What are English people tired of explaining?

Football is not called soccer…..I’m not Australian (ok, applies to a pretty small number I suppose - I have lived in Asia for a while).London is not England. I love London and will happily tell people how wonderful it is. It looks very little like Oxford or Whitby or Middlesbrough though. Get a bloody train somewhere (if they are running which is far more likely than the press would have you believe). England is truly wonderful, get away from Oxford street. If you absolutely must then keep going until you get to Scotland (spit vomit whatever), as long as you avoid speaking to anyone in case they kill you it is quite nice too.I don’t hate Scottish people even though I used to be married to one. They mostly don’t hate me/us either. Sort of brotherly love/hate thing. Their “soccer” teams are shit though.Sorry. Just am. Didn’t do anything but am anyway. Maybe you walked into me, maybe my great, great grandfather invaded your Country. Not my fault, sorry (again). I’m not really because I didn’t do it. I will say I am anyway, probably by the minute. Anyway, we are perpetually “sorry”. Can’t explain, we just are.Last, and as a coffee drinker (uhg) least. Warm the pot when making tea. Bloody Philistines.

Is it true that Germany didn't start WWI?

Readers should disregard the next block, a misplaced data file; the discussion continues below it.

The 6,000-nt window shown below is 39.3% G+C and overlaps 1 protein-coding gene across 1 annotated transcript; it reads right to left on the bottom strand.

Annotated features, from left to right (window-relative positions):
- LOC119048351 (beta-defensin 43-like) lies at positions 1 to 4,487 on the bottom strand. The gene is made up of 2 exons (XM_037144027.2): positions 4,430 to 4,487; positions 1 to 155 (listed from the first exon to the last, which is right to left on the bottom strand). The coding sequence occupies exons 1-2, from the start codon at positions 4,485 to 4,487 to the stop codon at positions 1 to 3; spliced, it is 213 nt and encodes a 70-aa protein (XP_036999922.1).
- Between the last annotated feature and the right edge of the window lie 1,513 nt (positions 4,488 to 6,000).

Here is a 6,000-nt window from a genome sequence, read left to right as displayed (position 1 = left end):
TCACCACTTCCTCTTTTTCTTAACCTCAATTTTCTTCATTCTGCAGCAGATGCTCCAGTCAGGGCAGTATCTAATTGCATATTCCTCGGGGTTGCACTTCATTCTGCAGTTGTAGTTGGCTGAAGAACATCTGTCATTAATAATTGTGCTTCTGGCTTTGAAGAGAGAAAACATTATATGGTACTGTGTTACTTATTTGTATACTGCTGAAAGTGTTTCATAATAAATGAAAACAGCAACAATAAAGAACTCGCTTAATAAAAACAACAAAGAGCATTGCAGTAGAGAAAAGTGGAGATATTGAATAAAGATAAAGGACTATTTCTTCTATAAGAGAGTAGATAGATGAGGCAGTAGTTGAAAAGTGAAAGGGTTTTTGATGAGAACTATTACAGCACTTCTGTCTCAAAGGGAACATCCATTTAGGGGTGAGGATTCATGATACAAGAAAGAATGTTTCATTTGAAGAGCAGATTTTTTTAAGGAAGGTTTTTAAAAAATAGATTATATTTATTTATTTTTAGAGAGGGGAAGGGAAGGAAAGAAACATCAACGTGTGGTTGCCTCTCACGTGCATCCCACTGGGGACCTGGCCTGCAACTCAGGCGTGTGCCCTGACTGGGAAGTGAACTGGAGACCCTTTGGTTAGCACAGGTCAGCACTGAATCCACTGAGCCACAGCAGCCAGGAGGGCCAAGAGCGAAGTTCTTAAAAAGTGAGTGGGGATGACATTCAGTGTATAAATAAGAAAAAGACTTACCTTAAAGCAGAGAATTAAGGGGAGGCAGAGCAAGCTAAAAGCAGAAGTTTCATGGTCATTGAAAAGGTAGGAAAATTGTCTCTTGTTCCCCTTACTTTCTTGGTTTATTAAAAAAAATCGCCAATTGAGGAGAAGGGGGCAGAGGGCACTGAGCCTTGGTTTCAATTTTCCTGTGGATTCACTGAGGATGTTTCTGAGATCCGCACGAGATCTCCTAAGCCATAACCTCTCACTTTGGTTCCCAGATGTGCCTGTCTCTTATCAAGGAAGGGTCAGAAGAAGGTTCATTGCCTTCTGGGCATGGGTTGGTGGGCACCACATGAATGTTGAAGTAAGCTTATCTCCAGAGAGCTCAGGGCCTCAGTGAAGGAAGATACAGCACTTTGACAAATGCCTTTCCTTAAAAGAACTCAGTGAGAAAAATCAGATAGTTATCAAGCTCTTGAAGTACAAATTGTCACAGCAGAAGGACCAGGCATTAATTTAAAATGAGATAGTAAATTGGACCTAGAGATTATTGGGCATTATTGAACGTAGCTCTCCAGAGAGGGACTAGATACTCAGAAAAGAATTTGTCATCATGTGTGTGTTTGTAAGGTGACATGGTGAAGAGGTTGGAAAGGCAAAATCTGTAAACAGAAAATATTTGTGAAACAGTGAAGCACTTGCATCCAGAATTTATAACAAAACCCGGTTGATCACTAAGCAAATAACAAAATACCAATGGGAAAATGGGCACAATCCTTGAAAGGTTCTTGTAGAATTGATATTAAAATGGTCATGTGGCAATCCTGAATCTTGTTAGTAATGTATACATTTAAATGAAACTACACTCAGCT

Q. Is it true that Germany didn't start WWI?A. TN's answer to Which country attacked which country in World War I?Alliances:Austria-Hungary, Germany, Bulgaria and Ottoman EmpireRussia, Serbia, France, Belgium, Great Britain, Portugal, Romania, Montenegro and JapanFirst Blood:Austria-Hungary attacked Serbia (Belgrade bombardment)Germany attacked neutral Belgium (Siege of Liege)Russia attacked Germany and Austria-Hungary (East Prussia, Battle of Tannenberg)France attacked Alsace-Lorraine (Plan XVII)France and Great Britain attacked German Togo in West AfricaOttoman Empire attacked Russia (Odessa)Japan attacked German possessions in Far EastJuly Crisis 1914www.historyplace.com/worldhistory/firstworldwar/index-1914.html1914 : War Erupts1871 - Following the defeat of France in the Franco-Prussian War, Germany is unified as an Imperial federation of states, led by the King of Prussia (Kaiser Wilhelm I). This spurs a new era of population growth and rapid industrialization. The Germans also forcibly annexed the provinces of Alsace and Lorraine from France.Kaiser Wilhelm II, ruler of Imperial Germany beginning in 1888. Oldest grandson of England's Queen Victoria, the Kaiser was a cousin to both King George V of England and Czar Nicholas II of Russia. As Germany's leader, Kaiser Wilhelm was obsessed with maintaining his popularity, and was erratic in his decision making--torn between advice of ministers, desire to be popular, and his fear of appearing weak-willed.Kaiser reviews his troops. A close look reveals the withered left arm he was born with. He overcame the psychological impact by embracing all things military, and always wore military uniform. He envisioned a German empire to rival Great Britain-- spurring intensive arms race between Germany and Britain that led to war in 1914 when he gave unconditional backing to Austria following the assassination of Archduke Franz Ferdinand.1882 - Germany, Austria-Hungary (Hapsburg Empire) and Italy form the Triple Alliance.1891 - The Russian Empire and France form their own alliance in reaction to the Triple Alliance.1898 - Germany begins to build up its navy to challenge the British Navy's long-standing global supremacy.January 1902 - Britain and Japan form a naval alliance.April 1904 - The British reach a strategic agreement with France which includes mutual military support in the event of war.January 1905 - Troops of Russian Czar Nicholas II fire upon peaceful demonstrators in St. Petersburg killing hundreds in what comes to be known as Bloody Sunday.Bloody Sunday: The Unhappy History that Led to the Russian RevolutionCzar Nicholas II, ruler of the vast Russian Empire, populated by illiterate downcast peasants controlled by an insulated and arrogant elite--all the right ingredients for revolution, historically.Look-a-likes Czar Nicholas (on left) and his cousin King George of England--soon to be allies against their other cousin, Kaiser Wilhelm of Germany. Their grandmother, Queen Victoria, had dominated the royalty of old-world Europe throughout the 1800's. She presided as a level-headed matriarch, helping to preserve order among her powerful descendants. But upon her death in 1901, the royals were driven apart by pent up rivalries, pride and national ambition, a scenario that lead to the most destructive war the world had ever known, beginning in the summer of 1914.May 1905 - Russia suffers a military defeat at sea by newly industrialized Japan, thwarting Russia's territorial ambitions toward Manchuria and Korea.Russo-Japanese War | Causes, Summary, Map, & SignificanceOctober 1905 - Continuing political unrest in Russia, including a general strike, results in the creation of a national legislative assembly (Duma) by the Czar. How Tsar Nicholas II Attempted to Stave Off the Russian RevolutionFebruary 1906 - HMS Dreadnought is launched by Britain, marking the advent of a new class of big-gun battleships. The Germans follow suit and begin building similar battleships as an all-out arms race ensues between Germany and Britain.The 12-inch guns aboard the British Battleship HMS Dreadnought. Not long after the launch of the Dreadnought Class battleships, even bigger 15-inch guns that could fire up to 16 miles became the new standard.German Battleship Kaiser, launched in March 1911 and armed with ten 12-inch guns--marking the advent of the Kaiser Class size of German battleships to compete with Britain's Dreadnoughts. By the war's outbreak in 1914, Germany's naval fleet, with 25 battleships, was second largest in the world, outgunned only by Great Britain with its 43 battleships.August 1907 - The British reach a strategic agreement with Russia. Anglo-Russian Convention, Strategic Background to the Anglo-Russian Entente of August 1907October 1908 - Austria-Hungary, backed by Germany, annexes Bosnia-Herzegovina. Neighboring Serbia, with the backing of Russia, voices its objection in support of the Serbian minority living in Bosnia.Austria-Hungary annexes Bosnia-Herzegovina - Oct 06, 1908 - HISTORY.comMarch 1909 - Germany forces Russia to endorse the annexation of Bosnia-Herzegovina by Austria-Hungary.1910 - Germany surpasses Britain as the leading manufacturing nation in Europe. The United States remains the world leader, surpassing all of the European manufacturing nations combined. How and when did Germany catch up to Great Britain and the US? Results from the official statistics, 1901-1960October 1912 - The Balkan War erupts in southern Europe as Serbia leads an attack by members of the Balkan League (Serbia, Bulgaria and Greece) against the Ottoman (Turkish) Empire to drive the Turks out of Europe.May 1913 - The Balkan War ends with the Turks driven out of southern Europe.A peace settlement is then drawn up by the major European powers that divides up the former Turkish areas in southern Europe among the Balkan League nations. However, the peace is short-lived as Bulgaria, desiring a bigger share, attacks neighboring Greece and Serbia. Romania then attacks Bulgaria along with the Turks. This Second Balkan War results in Bulgaria losing territory and the Serbians becoming emboldened, leaving the Balkan region of southern Europe politically unstable.1914June 28, 1914Archduke Franz Ferdinand, heir to the Austrian throne, and his wife, visit Sarajevo in Bosnia. A bomb is thrown at their auto but misses. Undaunted, they continue their visit only to be shot and killed a short time later by a lone assassin. Believing the assassin to be a Serbian nationalist, the Austrians target their anger toward Serbia.Franz FerdinandJuly 23, 1914 - Austria-Hungary, with the backing of Germany, delivers an ultimatum to Serbia. The Serbs propose arbitration as a way to resolve dispute, but also begin mobilization of their troops.July 25, 1914 - Austria-Hungary severs diplomatic ties with Serbia and begins to mobilize its troops.July 26, 1914 - Britain attempts to organize a political conference among the major European powers to resolve the dispute between Austria-Hungary and Serbia. France and Italy agree to participate. Russia then agrees, but Germany refuses.July 28, 1914 - The Austro-Hungarian Empire declares war on Serbia.July 29, 1914 - Britain calls for international mediation to resolve the worsening crisis. Russia urges German restraint, but the Russians begin partial troop mobilization as a precaution. The Germans then warn Russia on its mobilization and begin to mobilize themselves.July 30, 1914 - Austrian warships bombard Belgrade, capital of Serbia.July 1914 - Austro-Hungarian warships (Monitors) bombard Belgrade, capital of Serbia. The Danube Flotilla fire the first military shots of the Great War.July 31, 1914 - Reacting to the Austrian attack on Serbia, Russia begins full mobilization of its troops. Germany demands that it stop.Mighty Russian Army--on paper, world's largest but beset by big obstacles including poor transportation system, equipment shortages, inadequate troop training, and poor quality officers. Below: Russian Army officers--a far cry from highly trained German counterparts. Most officers ascended based family lineage or connections to powerful people within Czar's regime. Many commanders had no practical military knowledge. Their troops, mainly illiterate peasants, would fight heroically , but could also succumb to group panic when things went wrong due to poor leadership.August 1, 1914 - Germany declares war on Russia. France and Belgium begin full mobilization.Lines form for French mobilization at Gare de Lyon train station in Paris. The initial call-up was a million men for the Army. Below: Near the Front, enthusiastic French troops exit their trains.World War 1 Propaganda MapAugust 3, 1914 - Germany declares war on France, and invades neutral Belgium. Britain then sends an ultimatum, rejected by the Germans, to withdraw from Belgium.Hats are raised in Berlin upon the announcement of Germany's declaration of war. Below: The Garde-Kürassier Regiment in Berlin departs for the Front.August 4, 1914 - Great Britain declares war on Germany. The declaration is binding on all Dominions within the British Empire including Canada, Australia, New Zealand, India and South Africa.The Great War: Canada found its identity in the trenches. During the 2nd Battle of Ypres and the Battle of Vimy Ridge, the Canadians and Newfoundlanders proved their worthiness over and over again.August 4, 1914 - U.S. proclaims neutrality in World War IPresident Woodrow Wilson declared that the United States would remain “impartial in thought as well as in action.” At the time, a vast majority of Americans approved of Wilson’s policy of strict U.S. neutrality. Official Papers - World War I Document Archive BYUAugust 4-16, 1914 - The Siege of Liege occurs as Germans attack the Belgian fortress city but meet resistance from Belgian troops inside the Liege Forts. The twelve forts surrounding the city are then bombarded into submission by German and Austrian howitzers using high explosive shells. Remaining Belgian troops then retreat northward toward Antwerp as the German westward advance continues.An Austrian siege gun in Belgium, used along with German howitzers to blast the LiegeBelgian reservists exit Gare de l'Ouest train station to report for duty. Below: Enthusiastic Belgians off to the front to face the world's most potent fighting force--the German Army.August 6, 1914 - The Austro-Hungarian Empire declares war on Russia.August 6, 1914 - French and British troops invade the German colony of Togo in West Africa. Twenty days later, the German governor there surrenders. Togoland Campaign.August 7, 1914 - The first British troops land in France. The 120,000 highly trained members of the regular British Army form the British Expeditionary Force (BEF) commanded by Field Marshal John French.British Expeditionary Force's preparations in Belgium. Douglas Haig (front centre) and his CommandersArrival of British Expeditionary Force (BEF) in FranceJohn Buchan 2: The Secret Elite’s Special Propaganda WeaponAugust 7-24, 1914 - The French desire to score a quick victory ignites the first major French-German action of the war. The French Army invades Alsace and Lorraine according to their master strategy known as Plan XVII. However, the French offensive is met by effective German counter-attacks using heavy artillery and machine-guns. The French suffer heavy casualties including 27,000 soldiers killed in a single day, the worst one-day death toll in the history of the French Army. The French then fall back toward Paris amid 300,000 total casualties.French attack of German provinces Alsace and Lorraine.August 8, 1914 - Britain enacts the Defence of the Realm Acts (DORA) granting unprecedented powers to the government to control the economy and daily life.August 12, 1914 - Great Britain and France declare war on Austria-Hungary. Serbia is invaded by Austria-Hungary.August 17, 1914 - Russia invades Germany, attacking into East Prussia, forcing the outnumbered Germans there to fall back. This marks the advent of the Eastern Front in Europe in which Russia will oppose Germany and Austria-Hungary.Woman giving flower to German soldier leaving for the front, Berlin August 1914.August 20, 1914 - German troops occupy undefended Brussels, capital of Belgium. Following this, the main German armies continue westward and invade France according to their master strategy known as the Schlieffen Plan. It calls for a giant counter-clockwise movement of German armies wheeling into France, swallowing up Paris, and then attacking the rear of the French armies concentrated in the Alsace-Lorraine area. Under the overall command of Helmuth von Moltke, Chief of the German General Staff, the Germans seek to achieve victory over France within six weeks and then focus on defeating Russia in the East before Russia's six-million-man army, the world's largest, can fully mobilize.August 23, 1914 - Japan declares war on Germany. The Japanese then prepare to assist the British in expelling the Germans from the Far East. German possessions in the South Pacific include a naval base on the coast of China, part of New Guinea, Samoa, and the Caroline, Marshall and Mariana Islands.Battle of TannenbergAugust 26, 1914 - On the Eastern Front, German troops in East Prussia under the new command of Paul von Hindenburg and Erich Ludendorff oppose the Russian 2nd Army. Aided by aerial reconnaissance and the interception of uncoded Russian radio messages, the Germans effectively reposition their troops to counter the initial Russian advance. Five days later, after surrounding the Russians, the battle ends with a German victory and the capture of 125,000 Russians. Following this success, the Germans drive the Russians out of East Prussia with heavy casualties. The impressive victory elevates Hindenburg and Ludendorff to the status of heroes in Germany.German troops en route to East Prussia to fend off the invasion from the east by the Russian Army--an invasion launched although the Russians were not sufficiently mobilized. The Russians had responded to urgent appeals from France for action to divert German resources. This bought time for the French and British to better organize their defenses. Below: Russian soldiers on the Eastern Front take aim. Men in the second line do not have rifles, indicative of the serious equipment problems affecting the Russian Army from the start.A History of the First World War in 100 Moments: Russia loses an army at the Battle of Tannenberg (independent.co.uk)Captured soldiers of the Russian 2nd Army after their defeat at the Battle of Tannenberg Getty ImagesAugust 30, 1914 - German possessions in the Far East are attacked as New Zealand troops occupy German Samoa. Three days later, Japanese forces land on the coast of China, preparing to attack the German naval base at Tsingtao (Qingdao). A month later, the Japanese begin their occupation of the Caroline, Marshall and Mariana Islands.The First Battle of the MarneOnly 33 days after declaring war on France, German forces had roared through Belgium and the French countryside to the gates of Paris. With the Eiffel Tower within sight of the enemy, it appeared that World War I would be a short fight. That all changed, however, at the First Battle of the Marne.September 5-12, 1914 - On the Western Front, Paris is saved as French and British troops disrupt the Schlieffen Plan by launching a major counter-offensive against the invading German armies to the east of Paris. Six hundred taxi cabs from the city help to move French troops to the Front. Aided by French aerial reconnaissance which reveals a gap has developed in the center of the whole German advance, the French and British exploit this weakness and press their advantage. The Germans then begin a strategic withdrawal northward as the Allies pursue. Each side repeatedly tries to outmaneuver the other and gain a tactical advantage as they move northward in what becomes known as the Race to the Sea.September 7, 1914 - In the Far East, a German naval squadron, commanded by Graf von Spee severs the British Pacific communications cable. Information Warfare in World War I.September 8, 1914 - The French government enacts nationwide State of War regulations which include total control over the economy and national security, strict censorship, and suspension of civil liberties.September 17, 1914 - On the Eastern Front, Austrian forces steadily retreat from the advancing Russian 3rd and 8th armies fighting in southern Poland and along the Russian-Austrian border. The Germans then send the newly formed 9th Army to halt the Russians. This marks the beginning of a pattern in which the Germans will aid the weaker Austro-Hungarian Army.Zeppelin RaidSeptember 22, 1914 - The first-ever British air raid against Germany occurs as Zeppelin bases at Cologne and Düsseldorf are bombed. Strategic bombing during World War I - WikipediaFirst Battle of YpresOctober 19-November 22, 1914October 19, 1914 - Still hoping to score a quick victory in the West, the Germans launch a major attack on Ypres in Belgium. Despite heavy losses, British, French and Belgian troops fend off the attack and the Germans do not break through. During the battle, the Germans send waves of inexperienced 17 to 20-year-old volunteer soldiers, some fresh out of school. They advance shoulder-to-shoulder while singing patriotic songs only to be systematically gunned down in what the Germans themselves later call the "massacre of the innocents." By November, overall casualties will total 250,000 men, including nearly half of the British Regular Army.Portrait of the new German rulers of Belgium: from left--Count Harrach; Lt. Von Loebel; and Dr. Von Sandt, Civil Governor. Belgium's legitimate ruler, King Albert, had withdrawn toward Ypres along with his troops to fight the Germans alongside the British for the duration. Below: Belgians gaze at a German troop formation in historic Antwerp.October 29, 1914 - The Ottoman Empire (Turkey) enters the war on the side of the Germans as three warships shell the Russian port of Odessa. Three days later, Russia declares war on Turkey. Russian and Turkish troops then prepare for battle along the common border of the Russian Caucasus and the Ottoman Empire.Belligerents and Participants in World War One: The Ottoman EmpireOttoman Empire surprise raids against Russia’s Black Sea ports of Odessa, Sevastopol and Theodosia. Russia then declared war on the Ottoman Empire on November 3rd, which was followed by declarations from the other Allied nations the next day.October-November, 1914 - Germans and Austrians launch a combined offensive against the Russians on the Eastern Front. The German 9th Army targets Warsaw, Poland, but is opposed by six Russian armies and withdraws. The Austrians attack the Russians in Galicia (a province in northeast Austria) with indecisive results. However, the Russians fail to press their advantage at Warsaw and instead begin a split counter-offensive moving both southward against the Austrians in Galicia and northward toward Germany. The German 9th Army then regroups and cuts off the Russians at Lodz, Poland, halting their advance and forcing an eastward withdrawal by the Russians.Austro-Hungarian soldiers near Yaroslav in GaliciaNovember 1, 1914 - Austria invades Serbia. This is the third attempt to conquer the Serbs in retaliation for the assassination of Archduke Franz Ferdinand. This attempt fails like the two before it, at the hands of highly motivated Serbs fighting on their home ground. The Austrians withdraw in mid-December, after suffering over 220,000 casualties from the three failed invasions.Serbian artillery soldiers defending their frontier against Austro-Hungarian attackNovember 1, 1914 - The British Navy suffers its worst defeat in centuries during a sea battle in the Pacific. Two British ships, the Monmouth and Good Hope, are sunk with no survivors by a German squadron commanded by Vice Admiral Maximilian von Spee.German East Asiatic SquadronHMS Good Hope, Rear Admiral Sir Christopher Cradock's flagship, was destroyed by Admiral Graf Maximilian von Spee's squadron before it could fire a shot.November 3, 1914 - Kaiser Wilhelm appoints Erich von Falkenhayn as the new Chief of the German General Staff, replacing Helmuth von Moltke who is sacked due to the failure of the Schlieffen Plan.November 5, 1914 - France and Britain declare war on the Ottoman (Turkish) Empire.November 6, 1914 - In the Persian Gulf, a major British offensive begins as the 6th Indian Division invades Mesopotamia. The objective is to protect the oil pipeline from Persia. Two weeks later they capture the city of Basra.1914: The Battle for Basra | OUPblogNovember 7, 1914 - In the Far East, the German naval base at Tsingtao is captured by the Japanese, aided by a British and Indian battalion.Trench Warfare BeginsDecember 1914 - The Western Front in Europe stabilizes in the aftermath of the First Battle of Ypres as the Germans go on the defensive and transfer troops to the East to fight the Russians. The 450-mile-long Western Front stretches from the Channel Coast southward through Belgium and Eastern France into Switzerland. Troops from both sides construct opposing trench fortifications and dugouts protected by barbed wire, machine-gun nests, snipers, and mortars, with an in-between area called No Man's Land. The Eastern Front also sees its share of trenches as troops dig in after the Russians hold off the Germans in Poland and the Austrians hold off the Russians at Limanowa. The 600-mile Eastern Frontstretches from the Baltic Sea southward through East Prussia and Austria to the Carpathian Mountains. WW1: 1915 scriptBlood and Mud: A French Soldier’s WWI Memoir Vividly Describes Trench WarfareGerman machine gun on the Eastern Front, protected by trench and dense bands of barbed wire. Attacks on such positions invariably resulted in heavy losses among the attacking force.December 8, 1914 - The Battle of_the Falkland Islands occurs as British Navy warships destroy the German squadron of Admiral Graf von Spee in the South Atlantic off the coast of Argentina. Von Spee and two sons serving in his squadron are killed.The destruction of SMS Scharnhorst and Gneisenau at the Battle of the Falkland Islands, by W. L. Wyllie, 1915–18.The Battles of Coronel and the Falkland IslandsDecember 10, 1914 - The French begin a series of attacks along the Western Front against the Germans in the Artois region of northern France and Champagne in the south. Hampered by a lack of heavy artillery and muddy winter conditions, the French fail to make any significant gains and both offensives are soon suspended.December 16, 1914 - Britain suffers its first civilian casualties at home in the war as the German Navy bombards the coastal towns of Whitby, Hartlepool and Scarborough, killing 40 persons and wounding hundreds.'Remember Scarborough! Enlist now': WWI bombardment of seaside town which left 18 dead sparking enlistment campaignDecember 25, 1914 - A Christmas truce occurs between German and British soldiers in the trenches of northern France. All shooting stops as the soldiers exit their trenches, exchange gifts, sing carols and engage in a soccer game. This is the only Christmas truce of the war, as Allied commanders subsequently forbid fraternization with orders to shoot any violators.Christmas Truce of 1914WW1: 1915 scriptJanuary 1915. World War One is just five months old, and already around one million soldiers have fallen.A war that began in the Balkans has engulfed much of the world.The Central Powers: Germany, Austria-Hungary, and the Ottoman Empire, fight the Allies: Britain, France, Russia, Serbia and Montenegro, Belgium, and Japan.In Poland and the Baltic, the Russian army has suffered a string of massive defeats, but continues to battle German and Austro-Hungarian forces.Austro-Hungarian troops have also suffered huge losses, and are humiliated by their failure to defeat Serbia.In the Caucasus Mountains, Russian and Ottoman forces fight each other in freezing winter conditions.While on the Western Front, French, British and Belgian troops are dug in facing the Germans, in trenches stretching from the English Channel to Switzerland.19th January: As part of the world’s first strategic bombing campaign, Germany sends two giant airships, known as Zeppelins, to bomb Britain. They hit the ports of King's Lynn and Great Yarmouth, damaging houses and killing 4 civilians.24th January: At sea, at the Battle of Dogger Bank, the British navy sinks one German cruiser, but the rest of the German squadron escapes. Command of the seas has allowed Britain to impose a naval blockade of Germany, preventing vital supplies, including food, from reaching the country by sea.7th February: On the Eastern Front, German Field Marshal von Hindenburg launches a Winter Offensive, and inflicts another massive defeat on the Russian army at the Second Battle of Masurian Lakes. The Russians lose up to 200,000 men, half of them surrendering amid freezing winter conditions.18th February: Germany retaliates against the British naval blockade with one of its own: it declares the waters around the British Isles to be a war zone, where its U-boats will attack Allied merchant ships without warning. Britain relies on imported food to feed its population. Germany plans to starve her into surrender.19th February: The British and French send warships to the Dardanelles, to threaten Constantinople, capital of the Turkish Ottoman Empire. They believe a show of force will quickly cause Turkey to surrender. They bombard Turkish shore-forts in the narrow straits, but three battleships are sunk by mines, and three more damaged. The attack is called off.10th March: On the Western Front, the British attack at Neuve Chapelle, but the advance is soon halted by German barbed wire and machineguns. British and Indian units suffer 11,000 casualties – about a quarter of the attacking force.Soldiers of the British Indian Army on the Western Front. Indian units played a major role in the Battle of Neuve Chapelle, March 1915.22nd March: Russian forces fare better against Austria-Hungary: the city of Przemyśl falls after a four month siege, netting the Russians 100,000 prisoners. Austria-Hungary's total losses now reach two million.22nd April: At the Second Battle of Ypres, the Germans attack with poison gas for the first time on the Western Front. A cloud of lethal chlorine gas forces Allied troops to abandon their trenches, but the Germans don't have enough reserves ready to exploit the advantage. Soldiers on both sides are quickly supplied with crude gas-masks, as a chemical weapons arms-race begins.Belgian troops wearing early gas masks, 191524th April: The Ottoman Empire begins the systematic deportation and murder of ethnic Armenians living within its borders. The Armenians are a long-persecuted ethnic and religious minority, suspected of supporting Turkey's enemies. Tens of thousands of men, women and children are transported to the Syrian desert and left to die. In all, more than a million Armenians perish. The Allies condemn the events as 'a crime against humanity and civilisation', and promise to hold the perpetrators criminally responsible. To this day, the Turkish government disputes the death toll, and that these events constituted a 'genocide'.French troops try on early gas masks, pads soaked in neutralising chemicals.25th April: The Allies land ground troops at Gallipoli, including men of the Australian and New Zealand Army Corps, the ANZACs. Their goal is to take out the shore forts that are preventing Allied warships reaching Constantinople. But they immediately meet fierce Turkish resistance, and are pinned down close to the shore.2nd May: On the Eastern Front, a joint German / Austro-Hungarian offensive in Galicia breaks through Russian defences, recapturing Przemyśl and taking 100,000 prisoners. It is the beginning of a steady advance against Russian forces.A torpedo fired by the German submarine SMS U-20 streaks toward the Lusitania.Lusitania beginning her final plunge into the deep.7th May: At sea, the British passenger-liner Lusitania, sailing from New York to Liverpool, is torpedoed by a German U-boat off the coast of Ireland without warning. 1,198 passengers and crew perish, including 128 Americans. US President Woodrow Wilson and the American public are outraged. But Germany insists the liner was a fair target, as the British used her to carry military supplies.9th May: The Allies launch the Second Battle of Artois , in another effort to break through the German lines. The French make the main attack at Vimy Ridge, while the British launch supporting attacks at Aubers Ridge and Festubert. The Allies sustain 130,000 casualties, and advance just a few thousand yards.Fokker Eindecker I aircraftThat summer, above the Western Front, the Fokker Eindecker helps Germany win control of the air. It's one of the first aircraft with a machinegun able to fire forward through its propeller, thanks to a new invention known as interruptor gear. Allied aircraft losses mount rapidly, in what becomes known as the 'Fokker Scourge'.23rd May: Italy, swayed by British and French promises of territorial gains at Austro-Hungarian expense, joins the Allies, declaring war on Austria-Hungary, and later the Ottoman Empire and Germany. The Italian army makes its first assault against Austro-Hungarian positions along the Isonzo river, but is repulsed with heavy losses.Tsar Nicholas II (third from left) visits the front, while his cousin, the army's commander-in-chief Grand Duke Nicholas, looks on (far right).5th August: The Allies face a crisis on the Eastern Front. The Russians have begun a general retreat, abandoning Poland. German troops enter Warsaw on 5th August. Tsar Nicholas II dismisses the army's commander-in-chief, Grand Duke Nicholas, and takes personal command. It will prove disastrous for the Tsar, as he becomes more and more closely tied to Russian military defeat.6th August: At Gallipoli, the Allies land reinforcements at Suvla Bay, but neither they nor a series of fresh attacks by the ANZACs can break the deadlock. Conditions for both sides are terrible; troops are tormented not only by the enemy, but by heat, flies, and sickness.ANZACs on their way to Gallipoli, 1915.1st September: In the Atlantic, a German U-boat sinks the liner SS Arabic: 44 are lost, including three Americans. In response to further US warnings, Germany ends all attacks on passenger ships.The French Commander-in-Chief, Général Joffre, requested support for his Artois offensive from British units under Field Marshal Sir John French, Commander of the British Expeditionary Force. On 9 May 1915 the British launched in their front sector, more to the north, a pincer attack on Festubert, Neuve Chapelle, and Aubers Ridge.25th September: On the Western Front, the Allies mount their biggest offensive of the war so far, designed to smash through the front, and take pressure off their beleaguered Russian ally. The French attack in the Third Battle of Artois and Second Battle of Champagne; The British, with the help of poison gas, attack at Loos. Despite initial gains, the attacks soon get bogged down, with enormous losses on all sides.Third Battle of Artois was meant to complement the Second Battle of Champagne, a last attempt by French commander-in-chief Joffre to exploit the Allied numerical advantage over Germany before next winter .3rd October: Allied troops land at Salonika in Greece, to open a new front against the Central Powers, and bring aid to Serbia. But the Allies are too late. Bulgaria joins the Central Powers, and their joint offensive overruns Serbia in two months. That winter the remnants of the Serbian Army escape through the Albanian mountains. Their losses are horrific – by the end of the war a third of Serbia's army has been killed – the highest proportion of any nation.18th October: Fierce fighting continues on the Italian front, as Italian troops launch the Third and Fourth Battles of the Isonzo. Austro-Hungarian forces, though outnumbered, are dug in on the high ground, and impossible to dislodge.22nd November: In the Middle East, a British advance on Baghdad is blocked by Turkish forces at the Battle of Ctesiphon, 25 miles south of the city. The British withdraw to Kut, where they are besieged.The Allies at Battle of Ctesiphon: 22 November 1915 - 25 November 191520th December: The Allies abandon the Gallipoli campaign. 83,000 troops are secretly evacuated without alerting Turkish forces. Not a man is lost. It's one of the best executed plans of the war. But the campaign has cost both sides quarter of a million casualties.Austro-Hungarian machinegun team defending a mountain slope on the Italian front.1915 is a bad year for the Allies – enormous losses, for no tangible gains. But there is no talk of peace – instead all sides prepare for even bigger offensives in 1916, with new tactics developed from earlier failures. All sides still believe a decisive battlefield victory is within grasp.http://www.answers.com/Q/What_co...What country struck first in World War I?  * Austria-Hungary declared war on Serbia on 28 July 1914, and shelled Belgrade the following day.  * The first major strike, however, was that by Germany, with an army of 3 million men against Belgium on 4 August 1914.